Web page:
May 20, 2019 | Vol. 12 : No. 5



Heat Research

Research looking at heat stress in Angus cattle.

Some cattle handle heat better than others, and there is a genetic component to heat tolerance. A number of research projects have looked at this to see if there might be ways to select for more heat-tolerant cattle.

$Value Changes Explained

Changes to $Values — second-generation selection tools offer improvements.

Commercial users of Angus genetics have become very familiar with $Values, or economic selection indexes, during the last 15 years and have utilized them heavily in their selection decisions to select for profitability. Recently, the American Angus Association went through a rebuild of these selection indexes, better known as $Values to the Angus breed. This effort led to an updated beef value ($B) model, along with updates to its two counterparts, feedlot ($F) and grid value ($G). Plus, there has been an update of the cow energy model ($EN) and an addition to the Association’s suite of selection tools — maternal weaned calf value ($M).

Drought Insurance

A tool is available to help operations get through dry times, but needs enrollment before the rains stop.

Crop insurance gets a lot of press when weather conditions are tough, but there is also a risk-management tool available for livestock producers during drought. Livestock producers can enroll in the Pasture, Rangeland and Forage (PRF) rainfall index program.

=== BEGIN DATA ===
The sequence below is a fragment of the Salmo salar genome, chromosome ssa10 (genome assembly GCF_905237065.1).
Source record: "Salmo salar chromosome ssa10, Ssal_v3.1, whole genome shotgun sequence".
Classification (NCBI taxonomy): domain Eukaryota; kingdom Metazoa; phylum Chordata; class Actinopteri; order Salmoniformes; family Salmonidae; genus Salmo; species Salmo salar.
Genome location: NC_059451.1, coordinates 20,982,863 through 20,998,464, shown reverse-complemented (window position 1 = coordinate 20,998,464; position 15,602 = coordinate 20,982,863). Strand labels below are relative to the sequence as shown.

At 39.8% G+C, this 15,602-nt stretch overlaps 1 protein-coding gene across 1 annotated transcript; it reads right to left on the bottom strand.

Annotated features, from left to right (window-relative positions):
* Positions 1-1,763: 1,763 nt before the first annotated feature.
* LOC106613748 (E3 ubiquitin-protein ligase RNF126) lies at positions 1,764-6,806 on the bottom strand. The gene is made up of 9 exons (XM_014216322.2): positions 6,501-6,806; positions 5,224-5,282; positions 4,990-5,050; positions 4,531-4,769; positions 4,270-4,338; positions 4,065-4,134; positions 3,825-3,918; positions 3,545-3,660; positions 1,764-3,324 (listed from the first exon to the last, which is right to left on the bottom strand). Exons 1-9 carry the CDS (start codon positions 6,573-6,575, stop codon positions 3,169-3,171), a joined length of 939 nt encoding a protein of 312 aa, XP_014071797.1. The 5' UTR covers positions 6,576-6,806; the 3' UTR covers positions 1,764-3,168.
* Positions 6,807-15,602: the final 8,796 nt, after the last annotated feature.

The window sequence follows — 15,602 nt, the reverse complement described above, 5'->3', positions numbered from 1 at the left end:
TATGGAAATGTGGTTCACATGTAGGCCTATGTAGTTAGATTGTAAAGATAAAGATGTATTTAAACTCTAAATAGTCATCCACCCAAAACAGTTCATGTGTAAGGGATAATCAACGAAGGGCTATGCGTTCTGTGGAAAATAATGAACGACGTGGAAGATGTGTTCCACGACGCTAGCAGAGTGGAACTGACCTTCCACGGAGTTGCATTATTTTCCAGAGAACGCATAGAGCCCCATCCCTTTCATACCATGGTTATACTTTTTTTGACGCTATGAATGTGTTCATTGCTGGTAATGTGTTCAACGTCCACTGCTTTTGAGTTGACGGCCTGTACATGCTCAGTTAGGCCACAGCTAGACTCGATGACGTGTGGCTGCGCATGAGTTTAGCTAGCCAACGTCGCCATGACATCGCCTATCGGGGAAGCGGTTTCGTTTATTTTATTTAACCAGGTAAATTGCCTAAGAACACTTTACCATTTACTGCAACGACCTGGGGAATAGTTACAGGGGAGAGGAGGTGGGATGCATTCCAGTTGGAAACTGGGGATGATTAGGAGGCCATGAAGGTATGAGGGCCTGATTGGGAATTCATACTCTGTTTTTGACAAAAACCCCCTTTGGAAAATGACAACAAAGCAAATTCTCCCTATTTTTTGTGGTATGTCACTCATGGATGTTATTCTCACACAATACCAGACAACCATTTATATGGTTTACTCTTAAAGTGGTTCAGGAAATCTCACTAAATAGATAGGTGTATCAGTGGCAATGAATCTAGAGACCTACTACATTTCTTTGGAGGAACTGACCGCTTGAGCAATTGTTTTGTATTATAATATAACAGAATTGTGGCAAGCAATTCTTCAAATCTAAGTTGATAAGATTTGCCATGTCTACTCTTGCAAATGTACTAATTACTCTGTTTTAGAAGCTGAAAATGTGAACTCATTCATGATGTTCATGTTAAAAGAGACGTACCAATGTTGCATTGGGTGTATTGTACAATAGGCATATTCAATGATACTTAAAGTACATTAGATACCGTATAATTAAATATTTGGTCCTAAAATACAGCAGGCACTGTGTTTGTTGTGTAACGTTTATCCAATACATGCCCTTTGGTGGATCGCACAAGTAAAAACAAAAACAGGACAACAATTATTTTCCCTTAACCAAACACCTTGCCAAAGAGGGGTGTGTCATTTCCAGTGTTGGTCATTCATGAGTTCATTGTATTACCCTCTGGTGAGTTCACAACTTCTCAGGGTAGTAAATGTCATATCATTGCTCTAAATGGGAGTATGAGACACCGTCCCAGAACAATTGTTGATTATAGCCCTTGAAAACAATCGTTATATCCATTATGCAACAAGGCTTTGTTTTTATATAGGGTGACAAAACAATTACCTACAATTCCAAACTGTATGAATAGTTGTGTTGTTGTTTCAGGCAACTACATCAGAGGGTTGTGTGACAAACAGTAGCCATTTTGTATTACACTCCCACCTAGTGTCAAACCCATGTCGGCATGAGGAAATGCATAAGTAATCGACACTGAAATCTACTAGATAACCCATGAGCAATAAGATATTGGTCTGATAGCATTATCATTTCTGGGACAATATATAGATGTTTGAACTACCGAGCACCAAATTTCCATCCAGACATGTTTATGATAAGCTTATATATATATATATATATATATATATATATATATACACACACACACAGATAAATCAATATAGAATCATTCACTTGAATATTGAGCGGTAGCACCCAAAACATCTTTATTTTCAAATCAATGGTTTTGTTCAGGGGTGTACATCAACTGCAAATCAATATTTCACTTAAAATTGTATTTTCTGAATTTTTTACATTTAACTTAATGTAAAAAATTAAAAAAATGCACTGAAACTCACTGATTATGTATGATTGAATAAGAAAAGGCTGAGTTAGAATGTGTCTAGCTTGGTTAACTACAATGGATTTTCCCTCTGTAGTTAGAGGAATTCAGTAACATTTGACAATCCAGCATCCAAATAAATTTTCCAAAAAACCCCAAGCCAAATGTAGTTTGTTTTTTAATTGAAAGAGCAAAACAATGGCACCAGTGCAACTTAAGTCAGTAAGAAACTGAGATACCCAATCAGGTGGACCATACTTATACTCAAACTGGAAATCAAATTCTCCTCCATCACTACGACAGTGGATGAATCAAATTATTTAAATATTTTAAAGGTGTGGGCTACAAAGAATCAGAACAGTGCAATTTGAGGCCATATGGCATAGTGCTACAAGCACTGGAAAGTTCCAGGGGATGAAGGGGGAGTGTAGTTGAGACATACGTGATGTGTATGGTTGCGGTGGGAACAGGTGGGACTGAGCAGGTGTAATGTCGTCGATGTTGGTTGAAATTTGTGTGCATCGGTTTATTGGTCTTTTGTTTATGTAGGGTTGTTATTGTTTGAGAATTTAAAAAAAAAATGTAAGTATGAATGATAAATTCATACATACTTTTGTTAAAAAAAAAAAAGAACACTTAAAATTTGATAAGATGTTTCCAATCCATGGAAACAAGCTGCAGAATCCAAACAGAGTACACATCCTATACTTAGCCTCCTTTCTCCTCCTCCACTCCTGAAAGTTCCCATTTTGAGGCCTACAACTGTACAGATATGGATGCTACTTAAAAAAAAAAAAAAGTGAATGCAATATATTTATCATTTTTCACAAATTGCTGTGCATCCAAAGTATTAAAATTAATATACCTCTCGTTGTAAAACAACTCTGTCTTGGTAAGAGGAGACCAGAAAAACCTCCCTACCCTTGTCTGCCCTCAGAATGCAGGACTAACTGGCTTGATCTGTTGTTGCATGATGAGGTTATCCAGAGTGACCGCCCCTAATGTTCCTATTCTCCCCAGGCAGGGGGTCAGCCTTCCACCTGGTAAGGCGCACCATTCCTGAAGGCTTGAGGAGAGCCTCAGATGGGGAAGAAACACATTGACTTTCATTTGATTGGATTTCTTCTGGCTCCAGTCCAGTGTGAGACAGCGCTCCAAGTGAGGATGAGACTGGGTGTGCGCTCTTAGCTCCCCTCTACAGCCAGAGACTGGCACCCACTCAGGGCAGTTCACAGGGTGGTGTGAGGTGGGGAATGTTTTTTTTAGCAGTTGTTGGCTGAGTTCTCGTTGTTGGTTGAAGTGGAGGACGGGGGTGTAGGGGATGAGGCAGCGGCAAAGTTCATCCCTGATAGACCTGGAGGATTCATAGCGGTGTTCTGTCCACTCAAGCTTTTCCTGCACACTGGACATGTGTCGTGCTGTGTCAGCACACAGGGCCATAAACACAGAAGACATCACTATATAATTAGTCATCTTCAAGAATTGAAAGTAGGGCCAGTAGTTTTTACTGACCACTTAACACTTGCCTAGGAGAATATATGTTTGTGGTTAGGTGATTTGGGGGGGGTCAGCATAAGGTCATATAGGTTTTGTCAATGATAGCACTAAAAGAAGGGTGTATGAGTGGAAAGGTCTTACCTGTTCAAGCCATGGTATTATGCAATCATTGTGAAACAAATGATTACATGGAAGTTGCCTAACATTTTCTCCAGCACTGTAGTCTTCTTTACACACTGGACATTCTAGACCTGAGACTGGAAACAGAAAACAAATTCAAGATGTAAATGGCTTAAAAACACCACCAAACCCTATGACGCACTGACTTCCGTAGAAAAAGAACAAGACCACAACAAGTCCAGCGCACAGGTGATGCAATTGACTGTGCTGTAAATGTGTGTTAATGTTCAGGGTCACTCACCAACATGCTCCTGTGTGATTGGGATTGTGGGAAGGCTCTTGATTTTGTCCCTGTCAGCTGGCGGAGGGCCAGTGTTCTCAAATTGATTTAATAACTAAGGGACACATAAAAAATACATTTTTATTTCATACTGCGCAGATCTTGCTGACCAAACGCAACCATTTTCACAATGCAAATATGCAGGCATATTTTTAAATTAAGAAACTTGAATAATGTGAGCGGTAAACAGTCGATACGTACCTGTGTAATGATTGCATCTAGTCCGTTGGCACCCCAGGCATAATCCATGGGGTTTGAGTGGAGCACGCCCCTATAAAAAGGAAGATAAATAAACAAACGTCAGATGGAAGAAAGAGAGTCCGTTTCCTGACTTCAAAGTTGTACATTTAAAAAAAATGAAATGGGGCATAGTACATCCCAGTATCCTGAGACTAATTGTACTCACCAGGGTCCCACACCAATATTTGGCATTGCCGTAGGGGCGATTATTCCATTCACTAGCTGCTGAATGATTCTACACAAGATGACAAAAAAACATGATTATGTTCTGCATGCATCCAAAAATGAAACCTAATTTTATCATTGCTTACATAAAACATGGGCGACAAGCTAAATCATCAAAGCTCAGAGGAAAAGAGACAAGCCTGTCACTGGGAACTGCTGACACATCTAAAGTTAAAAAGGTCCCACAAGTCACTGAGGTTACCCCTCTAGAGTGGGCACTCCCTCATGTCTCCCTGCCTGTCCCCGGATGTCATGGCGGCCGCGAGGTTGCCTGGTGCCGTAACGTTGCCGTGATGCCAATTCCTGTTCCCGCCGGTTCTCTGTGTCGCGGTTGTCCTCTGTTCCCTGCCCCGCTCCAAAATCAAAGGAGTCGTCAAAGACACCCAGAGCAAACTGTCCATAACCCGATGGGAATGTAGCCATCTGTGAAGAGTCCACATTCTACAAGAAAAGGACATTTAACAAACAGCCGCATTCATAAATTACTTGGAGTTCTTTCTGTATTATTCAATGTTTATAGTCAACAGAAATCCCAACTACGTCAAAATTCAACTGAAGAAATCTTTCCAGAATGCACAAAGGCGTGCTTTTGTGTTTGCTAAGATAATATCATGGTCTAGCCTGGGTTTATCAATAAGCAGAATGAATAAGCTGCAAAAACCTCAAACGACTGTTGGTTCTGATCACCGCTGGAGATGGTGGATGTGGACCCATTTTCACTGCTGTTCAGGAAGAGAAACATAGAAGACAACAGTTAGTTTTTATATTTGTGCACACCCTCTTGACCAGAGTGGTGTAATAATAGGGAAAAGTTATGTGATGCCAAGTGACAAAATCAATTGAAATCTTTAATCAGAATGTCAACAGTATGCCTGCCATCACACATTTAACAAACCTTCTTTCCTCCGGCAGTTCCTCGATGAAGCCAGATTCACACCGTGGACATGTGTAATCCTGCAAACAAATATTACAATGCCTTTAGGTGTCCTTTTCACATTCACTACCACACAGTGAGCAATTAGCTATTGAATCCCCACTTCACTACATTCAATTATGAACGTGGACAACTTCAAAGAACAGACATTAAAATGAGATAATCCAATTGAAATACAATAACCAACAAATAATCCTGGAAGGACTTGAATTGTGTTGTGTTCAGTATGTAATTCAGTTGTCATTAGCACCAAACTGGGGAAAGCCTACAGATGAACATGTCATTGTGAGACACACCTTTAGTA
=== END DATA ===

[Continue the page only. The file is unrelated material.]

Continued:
Stocking Rate Tips

Noble Research Institute consultant offers tips on preparing for drought.

The issue with unintentional stocking rates is that producers set a number but don’t manage that number. They set the number based on history and experience, instead of a science-based approach, says Hugh Aljoe, a pasture and ranch consultant and director of producer relations with Noble Research Institute.

Prepare for Hurricane Season

As hurricane season looms, AgriLife Extension offers preparedness instruction.

The Texas A&M AgriLife Extension Service is urging those along the coast to prepare homes, businesses, farms and ranches for a hurricane or other disaster.

“Hurricane season in the Atlantic and the Caribbean begins around June 1 and typically lasts through November 30,” said Monty Dozier, AgriLife Extension special assistant for Rebuild Texas, College Station. “It’s nearly impossible to know if a hurricane is approaching any sooner than five to seven days out, so it’s vital that people, especially those in coastal areas, take the time to prepare well in advance.”

Local Effort Leads to Overhaul of USDA’s Livestock Insurance

Cattle producers now have improved insurance to protect against unexpected price declines.

USDA recently announced significant improvements to the Livestock Risk Protection Insurance Plan (LRP), a program that allows cattle producers to insure against unexpected price declines.

LRP allows producers to insure between 70% and 100% of the projected price of their cattle. The projected price is based upon feeder-cattle futures prices and varies depending upon the type of cattle (e.g., steers or heifers) and the weight of the cattle. The insurance coverage can be matched to the time that the cattle would typically be sold.

Electrical Safety Resources

Electrical safety during natural disasters to be the educational focus for the Electrical Safety Foundation International.

May is National Electrical Safety Month, and the Electrical Safety Foundation International (ESFI) reminds us that disasters bring serious risks for electricity-related fatalities, injuries and property loss. To highlight those risks and ways to plan for severe weather events, this year’s campaign theme is “Electrical Safety During Disasters.”

Angus Advisor

Our team of Angus advisors offer regional tips for herd management for the spring season.